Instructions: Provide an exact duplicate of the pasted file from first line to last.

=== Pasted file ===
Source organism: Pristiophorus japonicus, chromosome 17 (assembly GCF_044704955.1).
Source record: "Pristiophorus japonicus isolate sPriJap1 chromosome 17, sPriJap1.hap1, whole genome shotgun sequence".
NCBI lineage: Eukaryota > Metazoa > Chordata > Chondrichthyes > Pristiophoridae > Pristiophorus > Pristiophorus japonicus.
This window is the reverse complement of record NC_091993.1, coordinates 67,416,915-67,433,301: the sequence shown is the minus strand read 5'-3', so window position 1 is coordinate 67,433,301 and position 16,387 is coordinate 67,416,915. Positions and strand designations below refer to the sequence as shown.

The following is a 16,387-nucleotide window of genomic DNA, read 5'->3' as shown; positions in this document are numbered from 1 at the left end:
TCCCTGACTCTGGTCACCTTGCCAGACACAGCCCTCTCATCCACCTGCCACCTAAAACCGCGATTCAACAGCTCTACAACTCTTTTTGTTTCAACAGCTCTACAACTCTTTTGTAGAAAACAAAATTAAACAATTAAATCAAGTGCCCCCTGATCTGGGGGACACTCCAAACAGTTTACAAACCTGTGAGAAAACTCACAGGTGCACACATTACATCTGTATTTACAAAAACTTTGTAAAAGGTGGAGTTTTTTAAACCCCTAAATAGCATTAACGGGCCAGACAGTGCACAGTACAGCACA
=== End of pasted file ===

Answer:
Source organism: Pristiophorus japonicus, chromosome 17 (assembly GCF_044704955.1).
Source record: "Pristiophorus japonicus isolate sPriJap1 chromosome 17, sPriJap1.hap1, whole genome shotgun sequence".
NCBI lineage: Eukaryota > Metazoa > Chordata > Chondrichthyes > Pristiophoridae > Pristiophorus > Pristiophorus japonicus.
This window is the reverse complement of record NC_091993.1, coordinates 67,416,915-67,433,301: the sequence shown is the minus strand read 5'-3', so window position 1 is coordinate 67,433,301 and position 16,387 is coordinate 67,416,915. Positions and strand designations below refer to the sequence as shown.

The following is a 16,387-nucleotide window of genomic DNA, read 5'->3' as shown; positions in this document are numbered from 1 at the left end:
TCCCTGACTCTGGTCACCTTGCCAGACACAGCCCTCTCATCCACCTGCCACCTAAAACCGCGATTCAACAGCTCTACAACTCTTTTTGTTTCAACAGCTCTACAACTCTTTTGTAGAAAACAAAATTAAACAATTAAATCAAGTGCCCCCTGATCTGGGGGACACTCCAAACAGTTTACAAACCTGTGAGAAAACTCACAGGTGCACACATTACATCTGTATTTACAAAAACTTTGTAAAAGGTGGAGTTTTTTAAACCCCTAAATAGCATTAACGGGCCAGACAGTGCACAGTACAGCACA